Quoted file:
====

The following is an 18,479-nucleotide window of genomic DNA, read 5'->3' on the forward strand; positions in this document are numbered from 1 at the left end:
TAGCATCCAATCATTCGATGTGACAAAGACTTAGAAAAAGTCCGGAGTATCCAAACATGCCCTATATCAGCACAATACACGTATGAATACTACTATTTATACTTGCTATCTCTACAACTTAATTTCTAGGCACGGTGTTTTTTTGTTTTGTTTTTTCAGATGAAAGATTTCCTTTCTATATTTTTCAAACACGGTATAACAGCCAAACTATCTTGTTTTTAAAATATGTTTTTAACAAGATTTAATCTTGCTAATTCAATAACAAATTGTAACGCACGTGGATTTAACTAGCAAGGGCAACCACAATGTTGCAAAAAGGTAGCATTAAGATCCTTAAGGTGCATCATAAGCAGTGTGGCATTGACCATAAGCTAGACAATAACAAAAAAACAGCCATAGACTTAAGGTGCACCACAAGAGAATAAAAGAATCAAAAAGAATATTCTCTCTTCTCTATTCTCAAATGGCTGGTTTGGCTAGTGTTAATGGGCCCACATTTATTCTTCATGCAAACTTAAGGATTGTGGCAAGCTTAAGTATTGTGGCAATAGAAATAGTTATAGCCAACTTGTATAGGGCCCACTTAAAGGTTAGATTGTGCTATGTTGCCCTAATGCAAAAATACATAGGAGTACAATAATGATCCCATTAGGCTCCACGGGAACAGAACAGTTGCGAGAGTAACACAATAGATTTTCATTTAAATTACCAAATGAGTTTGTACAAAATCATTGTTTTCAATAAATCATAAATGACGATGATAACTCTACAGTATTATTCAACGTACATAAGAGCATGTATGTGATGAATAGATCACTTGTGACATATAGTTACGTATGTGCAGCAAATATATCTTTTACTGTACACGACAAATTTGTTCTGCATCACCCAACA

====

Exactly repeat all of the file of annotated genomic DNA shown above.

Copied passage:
The following is an 18,479-nucleotide window of genomic DNA, read 5'->3' on the forward strand; positions in this document are numbered from 1 at the left end:
TAGCATCCAATCATTCGATGTGACAAAGACTTAGAAAAAGTCCGGAGTATCCAAACATGCCCTATATCAGCACAATACACGTATGAATACTACTATTTATACTTGCTATCTCTACAACTTAATTTCTAGGCACGGTGTTTTTTTGTTTTGTTTTTTCAGATGAAAGATTTCCTTTCTATATTTTTCAAACACGGTATAACAGCCAAACTATCTTGTTTTTAAAATATGTTTTTAACAAGATTTAATCTTGCTAATTCAATAACAAATTGTAACGCACGTGGATTTAACTAGCAAGGGCAACCACAATGTTGCAAAAAGGTAGCATTAAGATCCTTAAGGTGCATCATAAGCAGTGTGGCATTGACCATAAGCTAGACAATAACAAAAAAACAGCCATAGACTTAAGGTGCACCACAAGAGAATAAAAGAATCAAAAAGAATATTCTCTCTTCTCTATTCTCAAATGGCTGGTTTGGCTAGTGTTAATGGGCCCACATTTATTCTTCATGCAAACTTAAGGATTGTGGCAAGCTTAAGTATTGTGGCAATAGAAATAGTTATAGCCAACTTGTATAGGGCCCACTTAAAGGTTAGATTGTGCTATGTTGCCCTAATGCAAAAATACATAGGAGTACAATAATGATCCCATTAGGCTCCACGGGAACAGAACAGTTGCGAGAGTAACACAATAGATTTTCATTTAAATTACCAAATGAGTTTGTACAAAATCATTGTTTTCAATAAATCATAAATGACGATGATAACTCTACAGTATTATTCAACGTACATAAGAGCATGTATGTGATGAATAGATCACTTGTGACATATAGTTACGTATGTGCAGCAAATATATCTTTTACTGTACACGACAAATTTGTTCTGCATCACCCAACA